Overly long writings about West Ham United FC. This is the kind of thing you might like, if you like this kind of thing.

Tuesday, September 23, 2008

West Ham 3 - 1 Newcastle United (And Other Ramblings)

1. A Good Walk Spoiled

Not that I would ever consider golf to be a sport, but I quite enjoyed replacing my weekly boo with Boo Weekley for a while this weekend.

That said, I'd like the chance to boo Boo Weekley weekly. What a tool.

2. Forza Hammers!

Who knew? There we all were, wondering how "our" West Ham under Pardew had been so turgidly deconstructed and replaced by Alan Curbishley's wonderful world of tedium. And yet, just a week into the job, Gianfranco Zola has us playing one touch football, has released the full backs, transformed Carlton Cole into Alan Shearer and still preserved our constitutional requirement to concede poxy late goals.

Before we go all US Ryder Cup fan on the back of one result, it is worth tempering our joy somewhat. Let us not forget that beating Newcastle United is a feat that could reasonably be expected of just about any collection of 11 adults in the western world.

3. The Statistics

Interestingly, for a game that felt like a comprehensive victory, the numbers are surprisingly even. Both sides mustered 17 shots with just 5 on target, and with possession split evenly at 50% each. The visitors actually forced 10 corners to our 2, although this might be taken as a positive for us given that it suggests we have finally done a better job of stopping crosses coming in from the wings - a problem that has plagued us in recent matches.

Digging a little deeper, however, the ESPN gamecast shows that at least 8 of those Newcastle attempts were from outside the box, and 9 of them came after we scored our 3rd goal. So in short - too little too late.

Elsewhere, Michael Owen scored his 54th goal against us in 12 career performances(*), despite Lucas Neill's heroic attempt to prevent this by eating him.

(*) This statistic may or may not be true. I'll say this though, he has never had any trouble scoring against us.

4. The Opposition

Let us not beat around this bush people, Newcastle were, are and remain absolutely dire. If you thought we had the market cornered on abject defending then you had all forgotten about the unique ability of Steven Taylor to look suspiciously like a large potted plant when faced with real life Premiership strikers.

From the outset of this match the visitors seemed totally flummoxed by the deployment of three forwards, and spent much of the first half looking stunned at the presence of Matthew Etherington more than 10 yards from the wing.

Their curious decision to play Michael Owen as a second striker didn't seem like a sensible use of their only major talent, but I won't complain as it removed the only goalscoring threat 40 yards from our goal.

Of course, by the time this game came around, Newcastle were in disarray with all of the shenanigans off the pitch, and the departure of their beloved Messiah, Kevin Keegan. And boy did it show.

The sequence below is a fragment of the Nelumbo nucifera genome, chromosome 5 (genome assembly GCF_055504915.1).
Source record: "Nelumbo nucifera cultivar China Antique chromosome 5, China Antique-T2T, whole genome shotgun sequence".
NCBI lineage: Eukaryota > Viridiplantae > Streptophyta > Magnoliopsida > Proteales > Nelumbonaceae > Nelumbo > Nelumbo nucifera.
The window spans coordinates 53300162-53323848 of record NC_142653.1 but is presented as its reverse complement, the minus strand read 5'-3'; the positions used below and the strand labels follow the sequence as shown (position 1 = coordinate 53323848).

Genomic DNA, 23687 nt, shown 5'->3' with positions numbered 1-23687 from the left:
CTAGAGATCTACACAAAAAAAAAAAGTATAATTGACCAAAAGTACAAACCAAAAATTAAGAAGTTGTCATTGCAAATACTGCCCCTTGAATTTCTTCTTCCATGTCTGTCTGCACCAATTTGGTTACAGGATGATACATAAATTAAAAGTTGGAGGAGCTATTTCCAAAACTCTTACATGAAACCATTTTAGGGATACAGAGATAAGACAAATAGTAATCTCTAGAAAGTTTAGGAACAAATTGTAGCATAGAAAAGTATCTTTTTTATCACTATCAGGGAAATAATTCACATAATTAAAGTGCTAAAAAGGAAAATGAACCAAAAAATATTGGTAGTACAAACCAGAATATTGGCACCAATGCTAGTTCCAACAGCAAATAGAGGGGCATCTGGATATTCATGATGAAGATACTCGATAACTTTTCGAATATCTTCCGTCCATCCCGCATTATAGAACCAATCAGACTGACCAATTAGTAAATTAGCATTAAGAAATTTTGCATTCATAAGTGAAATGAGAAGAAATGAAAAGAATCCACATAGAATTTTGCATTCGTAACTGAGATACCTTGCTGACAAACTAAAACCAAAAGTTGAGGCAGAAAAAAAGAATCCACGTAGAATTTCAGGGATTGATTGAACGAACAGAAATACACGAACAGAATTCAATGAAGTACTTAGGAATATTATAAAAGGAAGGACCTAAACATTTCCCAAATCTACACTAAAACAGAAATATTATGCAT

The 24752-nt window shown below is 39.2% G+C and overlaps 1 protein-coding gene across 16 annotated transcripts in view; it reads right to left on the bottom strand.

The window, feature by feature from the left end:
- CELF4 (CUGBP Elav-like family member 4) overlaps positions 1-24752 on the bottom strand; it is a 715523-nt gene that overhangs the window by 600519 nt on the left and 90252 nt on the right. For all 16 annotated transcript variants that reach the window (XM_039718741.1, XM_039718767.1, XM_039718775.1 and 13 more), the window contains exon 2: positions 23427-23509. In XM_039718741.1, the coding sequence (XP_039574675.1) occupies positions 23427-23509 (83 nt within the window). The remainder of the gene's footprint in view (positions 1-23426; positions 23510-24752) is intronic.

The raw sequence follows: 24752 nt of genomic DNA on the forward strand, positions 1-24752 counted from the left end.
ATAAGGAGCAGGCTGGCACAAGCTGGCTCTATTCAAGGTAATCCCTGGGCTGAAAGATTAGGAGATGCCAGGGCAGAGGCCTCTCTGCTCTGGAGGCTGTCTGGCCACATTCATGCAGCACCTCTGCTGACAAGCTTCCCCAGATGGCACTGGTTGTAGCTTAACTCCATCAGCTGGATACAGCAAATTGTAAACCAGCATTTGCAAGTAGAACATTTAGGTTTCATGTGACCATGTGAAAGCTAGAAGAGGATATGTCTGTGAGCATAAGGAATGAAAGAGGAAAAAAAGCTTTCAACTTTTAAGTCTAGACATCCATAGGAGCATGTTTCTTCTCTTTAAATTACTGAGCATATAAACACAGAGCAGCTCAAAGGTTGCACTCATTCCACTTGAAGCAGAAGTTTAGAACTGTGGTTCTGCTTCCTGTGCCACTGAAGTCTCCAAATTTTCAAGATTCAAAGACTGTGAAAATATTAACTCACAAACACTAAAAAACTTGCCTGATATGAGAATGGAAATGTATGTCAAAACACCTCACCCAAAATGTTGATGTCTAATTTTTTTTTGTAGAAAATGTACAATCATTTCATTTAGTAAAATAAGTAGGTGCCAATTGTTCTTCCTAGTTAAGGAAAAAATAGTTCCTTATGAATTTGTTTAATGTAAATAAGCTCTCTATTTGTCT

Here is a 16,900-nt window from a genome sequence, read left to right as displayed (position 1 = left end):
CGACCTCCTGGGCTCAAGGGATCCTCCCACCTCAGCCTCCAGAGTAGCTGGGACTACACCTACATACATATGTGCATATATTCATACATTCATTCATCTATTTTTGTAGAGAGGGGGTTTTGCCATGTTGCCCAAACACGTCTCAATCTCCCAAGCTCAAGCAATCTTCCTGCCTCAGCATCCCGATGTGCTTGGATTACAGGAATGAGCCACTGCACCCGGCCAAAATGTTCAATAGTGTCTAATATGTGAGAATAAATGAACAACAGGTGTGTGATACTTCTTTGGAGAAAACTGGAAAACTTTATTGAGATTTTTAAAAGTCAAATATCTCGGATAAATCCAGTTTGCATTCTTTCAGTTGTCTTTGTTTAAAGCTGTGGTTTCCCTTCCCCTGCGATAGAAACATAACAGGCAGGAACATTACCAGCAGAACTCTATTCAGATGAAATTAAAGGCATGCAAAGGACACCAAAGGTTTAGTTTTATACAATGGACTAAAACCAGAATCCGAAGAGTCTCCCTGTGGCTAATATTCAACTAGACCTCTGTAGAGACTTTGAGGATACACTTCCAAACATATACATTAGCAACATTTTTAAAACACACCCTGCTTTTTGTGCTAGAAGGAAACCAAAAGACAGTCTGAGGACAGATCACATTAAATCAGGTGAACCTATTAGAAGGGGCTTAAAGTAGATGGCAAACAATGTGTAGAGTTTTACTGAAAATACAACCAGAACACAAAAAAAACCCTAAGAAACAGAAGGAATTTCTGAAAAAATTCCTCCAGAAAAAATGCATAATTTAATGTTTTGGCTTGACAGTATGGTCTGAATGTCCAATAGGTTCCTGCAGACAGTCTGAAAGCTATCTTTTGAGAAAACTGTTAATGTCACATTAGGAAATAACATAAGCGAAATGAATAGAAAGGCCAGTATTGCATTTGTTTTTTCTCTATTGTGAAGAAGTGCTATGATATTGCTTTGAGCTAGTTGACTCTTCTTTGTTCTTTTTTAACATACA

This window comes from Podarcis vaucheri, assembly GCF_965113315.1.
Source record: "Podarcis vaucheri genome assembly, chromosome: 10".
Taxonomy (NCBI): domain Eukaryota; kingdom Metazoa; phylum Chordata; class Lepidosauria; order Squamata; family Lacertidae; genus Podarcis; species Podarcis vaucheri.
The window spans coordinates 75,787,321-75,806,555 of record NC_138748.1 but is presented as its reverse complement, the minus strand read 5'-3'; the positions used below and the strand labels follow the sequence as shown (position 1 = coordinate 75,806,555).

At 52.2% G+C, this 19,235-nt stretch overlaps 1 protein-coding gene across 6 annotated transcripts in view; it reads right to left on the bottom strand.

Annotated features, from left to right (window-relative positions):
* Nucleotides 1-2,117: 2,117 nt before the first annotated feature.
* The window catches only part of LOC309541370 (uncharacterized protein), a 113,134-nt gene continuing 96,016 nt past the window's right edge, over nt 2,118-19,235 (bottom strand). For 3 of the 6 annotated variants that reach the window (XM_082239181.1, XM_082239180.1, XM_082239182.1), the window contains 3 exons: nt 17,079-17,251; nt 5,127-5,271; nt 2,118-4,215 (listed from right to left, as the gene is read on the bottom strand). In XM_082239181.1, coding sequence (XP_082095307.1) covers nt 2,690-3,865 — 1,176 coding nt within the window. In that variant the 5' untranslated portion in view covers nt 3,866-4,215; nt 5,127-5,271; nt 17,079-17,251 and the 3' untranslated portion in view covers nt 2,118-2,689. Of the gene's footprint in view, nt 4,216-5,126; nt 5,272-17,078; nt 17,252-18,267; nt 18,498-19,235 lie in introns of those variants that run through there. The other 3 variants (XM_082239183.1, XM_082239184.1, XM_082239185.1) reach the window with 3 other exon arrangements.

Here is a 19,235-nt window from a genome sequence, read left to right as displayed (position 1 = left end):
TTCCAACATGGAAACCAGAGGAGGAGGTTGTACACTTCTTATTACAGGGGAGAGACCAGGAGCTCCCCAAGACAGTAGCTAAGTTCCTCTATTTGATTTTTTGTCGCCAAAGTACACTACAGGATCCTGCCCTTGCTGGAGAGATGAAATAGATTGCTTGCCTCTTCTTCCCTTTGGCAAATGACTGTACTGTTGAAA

(It should be noted that lots of other football fans would like to see Keegan stay in charge at St James's Park, but perhaps for slightly different reasons than the (Car)Toon Army.)

Help is at hand, however, in the brilliantly left field emergence of a a group of Nigerian millionaires. These chaps have approached Mike Ashley with a view to buying him out at a price of approximately £400m. They have emailed Ashley and as soon as he sends back details of his bank account the money will be transferred.

Good times are ahead.

P.S: Nicky Butt is made entirely of balsa wood.

5. The Referee

Surprisingly for a game that saw one side playing a quickly paced passing game, and the other drowning in a sea of frustration, there were only two bookings. Lucas Neill and Steven Taylor went in the book for hefty challenges on Owen and Cole respectively.

Newcastle fans might wonder exactly why the latter didn't happen a whole lot earlier in the piece.

Phil Dowd saw fit not to book Luis Boa Morte for either of his two late misses. This vexes me.

6. Right Back Atcha

Gianfranco Zola's first action as our manager was to shift Neill into the middle of defence, accomplishing the previously impossible feat of making our central pairing slower, and introducing Julien Faubert at right back.

Ordinarily the prospect of Faubert being our last line of defence would make me queasy, but against a team with no actual attacking threat then I guess it's a logical enough move. In fact, there is something to be said for having your best crosser of the ball in a position where he can take advantage of that skill. Unlike say, as our winger, where up until this point he will have simply developed a crick in his neck.

It should be noted here that he was in direct opposition to Damien Duff, a man who was a good player once upon a time. Then he moved to Newcastle.

So what I'm saying then is that I can cope with this line up against crappy teams, but if I see that back four against Arsenal I am liable to have an aneurysm.

7. Kudos